The vast majority of doors on new cars today have a largely uniform design and opening mechanism. They’re hinged at the front of the door frame and allow vehicle occupants to shuffle in and out of the car by sliding out from the seat.
Coach doors, in contrast, are designed in the opposite manner, to the extent that they are hinged at the rear and thus open from the front.
Today, French doors are well known for their use in homes and even higher-end fridges, where they open up to reveal wide, uninterrupted access to the space within.
Before the era of cars in the 18th and 19th centuries, the horse-drawn carriage was one of the best ways to display one’s wealth apart from owning a luxurious home.
Replicating home design, many higher-end carriages also featured a French door style, with the combination of normal front but rear-hinged passenger doors facilitating the same sort of wide access to the compartments inside.
Cars, in turn, were first seen as horseless carriages, and the early 20th century saw them adopt many of the same design principles. That included the French style of door design seen earlier on horse-drawn coaches.
Models such as the original Austin 7, Citroën Traction Avant, a variety of American cars such as the Chrysler Airflow, and even Bugatti’s ultra-expensive Type 57 all featured some type of rear-hinged coach door design.
Perhaps one of the more unique offerings in this space was the door design of the Fiat 600 Multipla that, despite using a four-door design, featured front, rather than rear, coach doors.
This worked such that the front doors were hinged at the rear of the door frame rather than the more typical ‘clamshell’ style arrangement that saw normal front doors paired with rear coach doors.
Coach doors have also been popularly known as suicide doors, and this convention comes largely from the perceived safety issues that these doors had in an era before cars were equipped with seatbelts.
Back then, motorists feared that a suicide door becoming ajar while the car was moving could be sucked wide open due to wind, causing the passenger to fall out of the car.
Other perceived risks included having less awareness of one’s surroundings when opening the door, to the extent that pedestrians or other road users could be struck when opening the door, or the occupant being trapped and then injured if the wider berth required to open a coach door wasn’t available.
The ’suicide door’ phrase arguably gained further notoriety when vehicles equipped with this style of door became the getaway car of choice for gangs in 1930s America.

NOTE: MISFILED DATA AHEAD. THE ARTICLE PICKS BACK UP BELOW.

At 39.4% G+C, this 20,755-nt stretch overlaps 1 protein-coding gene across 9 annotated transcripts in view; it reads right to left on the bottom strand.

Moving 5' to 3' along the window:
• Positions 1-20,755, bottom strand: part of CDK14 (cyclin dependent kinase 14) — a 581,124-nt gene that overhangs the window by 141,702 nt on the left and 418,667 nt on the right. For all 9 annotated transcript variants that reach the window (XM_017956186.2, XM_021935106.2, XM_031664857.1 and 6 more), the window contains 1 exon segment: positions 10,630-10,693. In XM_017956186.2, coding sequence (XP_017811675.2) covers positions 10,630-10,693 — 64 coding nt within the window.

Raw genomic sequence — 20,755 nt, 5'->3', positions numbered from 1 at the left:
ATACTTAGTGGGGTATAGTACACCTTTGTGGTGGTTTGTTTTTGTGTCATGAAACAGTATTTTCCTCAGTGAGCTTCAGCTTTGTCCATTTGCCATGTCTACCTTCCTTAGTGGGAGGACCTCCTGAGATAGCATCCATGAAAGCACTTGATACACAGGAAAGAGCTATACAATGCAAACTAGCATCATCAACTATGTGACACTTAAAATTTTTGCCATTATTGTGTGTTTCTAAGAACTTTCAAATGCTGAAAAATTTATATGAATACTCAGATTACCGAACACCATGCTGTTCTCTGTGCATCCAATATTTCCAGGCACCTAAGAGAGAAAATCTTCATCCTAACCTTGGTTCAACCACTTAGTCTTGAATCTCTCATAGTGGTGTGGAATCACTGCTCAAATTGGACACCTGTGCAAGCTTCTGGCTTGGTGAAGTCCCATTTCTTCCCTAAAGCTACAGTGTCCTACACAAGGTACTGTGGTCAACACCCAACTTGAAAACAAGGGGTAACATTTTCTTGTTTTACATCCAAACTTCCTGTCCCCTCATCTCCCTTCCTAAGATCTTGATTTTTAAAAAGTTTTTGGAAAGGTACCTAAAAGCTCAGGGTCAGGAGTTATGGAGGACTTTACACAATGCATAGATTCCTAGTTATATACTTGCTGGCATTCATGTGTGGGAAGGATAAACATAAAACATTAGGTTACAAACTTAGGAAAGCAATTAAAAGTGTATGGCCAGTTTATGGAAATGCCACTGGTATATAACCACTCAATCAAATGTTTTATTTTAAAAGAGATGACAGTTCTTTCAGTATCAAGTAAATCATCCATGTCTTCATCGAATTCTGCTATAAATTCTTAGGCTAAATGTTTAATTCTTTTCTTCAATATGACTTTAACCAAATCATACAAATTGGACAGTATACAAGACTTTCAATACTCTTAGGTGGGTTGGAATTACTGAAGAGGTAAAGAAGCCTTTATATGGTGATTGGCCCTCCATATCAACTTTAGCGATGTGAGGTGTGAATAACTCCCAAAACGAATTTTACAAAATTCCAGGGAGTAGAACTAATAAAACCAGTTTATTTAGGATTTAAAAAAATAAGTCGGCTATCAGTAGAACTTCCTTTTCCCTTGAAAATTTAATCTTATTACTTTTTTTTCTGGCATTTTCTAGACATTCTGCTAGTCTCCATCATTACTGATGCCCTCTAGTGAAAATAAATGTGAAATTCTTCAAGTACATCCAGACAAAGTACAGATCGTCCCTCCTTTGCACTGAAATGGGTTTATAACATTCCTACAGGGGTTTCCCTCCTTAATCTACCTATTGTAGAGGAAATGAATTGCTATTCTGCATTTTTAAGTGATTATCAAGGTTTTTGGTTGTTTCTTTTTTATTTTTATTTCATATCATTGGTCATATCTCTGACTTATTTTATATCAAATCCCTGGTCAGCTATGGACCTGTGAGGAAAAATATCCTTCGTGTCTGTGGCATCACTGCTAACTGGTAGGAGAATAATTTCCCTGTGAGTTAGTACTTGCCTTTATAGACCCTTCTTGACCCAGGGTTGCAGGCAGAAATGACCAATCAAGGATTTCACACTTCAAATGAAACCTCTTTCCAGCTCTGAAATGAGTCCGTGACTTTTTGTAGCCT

Perhaps the greatest benefit of a car having coach doors is easier ingress and egress for rear seat passengers. In many cases, rear doors that open from the front allow these passengers to gracefully walk in and out of the car, rather than having to awkwardly bend or otherwise contort their body to access the rear seats.
Models with coach doors, due to their rarity today, also have their own distinctive, more inviting style and character.
Although cars today are equipped with seatbelts and other systems to nullify many of the apparent safety risks described above, fundamentally they may continue to be more difficult to open in tighter parking spots or congested spaces, depending on the specific design of the door.
Moreover, in several modern cars featuring a coach door design, the rear doors are held closed by their front counterparts, to the extent that the front doors must first be opened before rear passengers can open their doors.
This, in turn, could have an impact on usability, especially in situations where only the rear passengers need to be quickly dropped off or picked up by the driver.
Arguably the most notable proponent of coach doors today is Rolls-Royce, with the entire range (including even the Cullinan SUV) being equipped with a coach door design.
In models featuring more than two doors, such as the Phantom and Ghost sedans in addition to the Cullinan described above, Rolls has used the coach door concept to create a very elegant, uniform door handle design that stretches from the front to the rear doors.
Other models featuring this door concept include the soon to be superseded BMW i3. The combination of a coach door design with a carbon-fibre reinforced polymer chassis actually uniquely allows the Bavarian brand to maximise spaciousness by eliminating the B-pillar entirely without any compromise to body rigidity.
While this creates an open-air feeling when entering the car, it does come at the cost of mounting the front seatbelts on the rear doors, creating a risk of a potential injury if the front passengers do not unclip their seatbelt before the rear occupants open their doors.
Mazda’s MX-30 also continues the tradition of the previous RX-8 in featuring ‘freestyle doors’, or Mazda-speak for coach doors. Although this improves entry into the car, much like the BMW i3 above, the smaller size of the rear door has the disadvantage of having a fixed window that cannot be rolled down or opened.
Fiat’s new 500 3+1, as the name suggests, takes a similar approach to the i3 and MX-30 above but applies it to the right side of the vehicle only, to create a secondary rear door. The Italian marque contends that this smaller ‘fourth’ door makes it easier to load and unload very small children into the rear seats, and to fit baby seats as required.
It’s unclear whether this particular car will be available in Australia, and whether the door placement would be switched to the left side of the car to ensure that the door opens onto the kerb rather than the road in our right-hand drive market.
This cab configuration is positioned as a halfway point between a single cab and a full double cab, and often incorporates a set of coach doors to enable easier access for the occasional use rear cabin.